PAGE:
This paragraph has been rewritten as follows to correct a typo:
It is important to remember that you can only benefit from the duty solicitor scheme if:
a. Your charge could result in a prison sentence, and
b. You have not had assistance from the duty solicitor on a previous occasion in your court case.
Here is a list of the most commonly encountered offences that can be tried either at the Crown Court or at the Magistrates’ Court. It is not a complete list because I’ve excluded some offences that don’t crop up so regularly (such as the offences of damaging submarine cables contrary to section 3 of the Submarine Telegraph Act 1885 and frauds by farmers under the Agricultural Credits Act 1928). If you want to see the full list of either-way offences, just look up Schedule 1 of the Magistrates’ Courts Act 1980 at legislation.gov.uk.
Offences at common law:
Outraging public decency.
Offences created by Parliament:
Section 36 of the Malicious Damage Act 1861 (obstructing engines or carriages on railways);
These offences under the Offences against the Person Act 1861:
section 16 (threats to kill);
section 20 (inflicting bodily injury, with or without a weapon);
section 27 (abandoning or exposing a child);
section 34 (doing or omitting to do anything so as to endanger railway passengers);
section 36 (assaulting a clergyman at a place of worship etc.);
section 38 (assault with intent to resist apprehension);
section 47 (assault occasioning bodily harm);
section 57 (bigamy);
section 60 (concealing the birth of a child);
Offences under the Perjury Act 1911 except for offences under sections 1, 3 and 4;
Section 36 of the Criminal Justice Act 1925 (forgery of passports);
These offences under the Criminal Law Act 1967 where the offence to which they relate is triable either way:
section 4 (assisting offenders);
section 5 (concealing arrestable offences and giving false information),
All indictable offences under the Theft Act 1968 except for these ones which are indictable only and must go to the Crown Court:
section 8 (robbery and assault with intent to rob);
section 10 (aggravated burglary);
section 21 (blackmail);
section 9 (burglary involving the commission of, or an intention to commit, an offence which is triable only on indictment);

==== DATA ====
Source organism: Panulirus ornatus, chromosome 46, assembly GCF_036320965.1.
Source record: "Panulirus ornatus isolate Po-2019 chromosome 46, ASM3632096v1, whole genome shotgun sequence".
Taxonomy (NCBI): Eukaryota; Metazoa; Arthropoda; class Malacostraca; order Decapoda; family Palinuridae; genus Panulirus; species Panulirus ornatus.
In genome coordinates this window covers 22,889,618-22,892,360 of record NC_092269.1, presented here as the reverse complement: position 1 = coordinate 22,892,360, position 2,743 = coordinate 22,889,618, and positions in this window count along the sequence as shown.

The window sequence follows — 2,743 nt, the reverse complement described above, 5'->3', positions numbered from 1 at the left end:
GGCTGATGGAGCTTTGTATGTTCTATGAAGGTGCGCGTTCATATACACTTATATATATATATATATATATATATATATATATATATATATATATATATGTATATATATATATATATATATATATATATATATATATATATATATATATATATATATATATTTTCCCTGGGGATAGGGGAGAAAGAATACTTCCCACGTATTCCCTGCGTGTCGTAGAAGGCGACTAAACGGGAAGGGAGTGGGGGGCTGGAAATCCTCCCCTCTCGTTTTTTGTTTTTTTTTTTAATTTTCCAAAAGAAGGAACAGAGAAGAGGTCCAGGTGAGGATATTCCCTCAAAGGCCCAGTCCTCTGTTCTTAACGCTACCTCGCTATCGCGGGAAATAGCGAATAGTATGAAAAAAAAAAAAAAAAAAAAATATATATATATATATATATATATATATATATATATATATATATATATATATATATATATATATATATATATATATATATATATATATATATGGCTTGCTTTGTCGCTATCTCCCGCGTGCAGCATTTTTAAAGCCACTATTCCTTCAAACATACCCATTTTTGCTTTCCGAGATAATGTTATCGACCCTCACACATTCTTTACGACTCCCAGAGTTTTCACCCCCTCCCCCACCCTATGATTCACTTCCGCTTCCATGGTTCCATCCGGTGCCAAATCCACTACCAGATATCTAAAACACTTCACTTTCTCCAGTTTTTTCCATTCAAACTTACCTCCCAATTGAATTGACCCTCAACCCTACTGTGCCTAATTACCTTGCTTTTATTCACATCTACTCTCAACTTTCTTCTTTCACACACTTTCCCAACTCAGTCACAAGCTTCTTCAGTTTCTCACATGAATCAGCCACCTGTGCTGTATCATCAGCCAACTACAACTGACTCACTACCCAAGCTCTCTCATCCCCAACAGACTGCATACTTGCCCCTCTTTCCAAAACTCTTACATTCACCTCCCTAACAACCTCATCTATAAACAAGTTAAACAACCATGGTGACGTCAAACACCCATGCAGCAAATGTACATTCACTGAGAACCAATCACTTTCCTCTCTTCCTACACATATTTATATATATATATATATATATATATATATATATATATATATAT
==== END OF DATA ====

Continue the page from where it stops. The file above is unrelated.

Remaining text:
section 9 (burglary in a dwelling if any person in the dwelling was subjected to violence or the threat of violence);
These offences under the following provisions of the Criminal Damage Act 1971:
section 1 (destroying or damaging property);
section 1 (arson);
section 2 (threats to destroy or damage property);
section 3 (possessing anything with intent to destroy or damage property).
Be aware that a criminal damage allegation may or may not be either way depending on the value of the damage: if the damage is valued at not more than £5,000 then you will not be able to choose Crown Court trial and the case must stay at the Magistrates’ Court.
Be aware also that an allegation of shoplifting items valued at under £200 has its own particular procedure that seems quite odd. The offence is described as summary only (which means that you would expect it to stay at the Magistrates’ Court and the maximum sentence is restricted 6 months’ imprisonment); but under section 22A of the Magistrates’ Court, as long as you are at least 18 years old, you have an unfettered right to ask for the offence to be tried at the Crown Court. So the offence seems to be summary only and also not. I told you it was odd. This is a bizarre procedure that you won’t find anywhere else in the criminal law. I suppose the point is that if you choose to keep your case at the Magistrates’ Court, you have the guarantee that the Magistrates can’t then decide to send you to the Crown Court for sentence. If you do decide that you want your low-value shoplifting allegation to go to the Crown Court then the maximum sentence of 6 months goes, and the Crown Court judge can sentence you (if you are convicted) to more than that, if she thinks that is appropriate.
One other aspect of the low-value shoplifting procedure is that the Police can now offer you the facility of pleading guilty by post, which they cannot do for shoplifting offences where the value is greater than £200. But do be careful about this ‘guilty plea by post’ procedure. It would be ever so easy to think to yourself ‘let’s just get it over and done with’ by signing a form on your kitchen table which would avoid a trip to court. Never forget that shoplifting is an offence of theft, and theft is dishonesty. If you plead guilty by post to theft, you are admitting that you stole someone else’s property deliberately and dishonestly. It will go on your criminal record. If you don’t have a criminal record, then a criminal record will be created for you and this will be your first conviction. For a minor offence of theft, that is a major outcome that you risk bringing about just by signing a form and without any legal advice. Think first, and think long.
Find section 17A of the Magistrates’ Courts Act 1980 here.
7.15, 7.16 and 7.17: these paragraph numbers are intentionally missing.
Find section 18 of the Magistrates’ Courts Act 1980 here.
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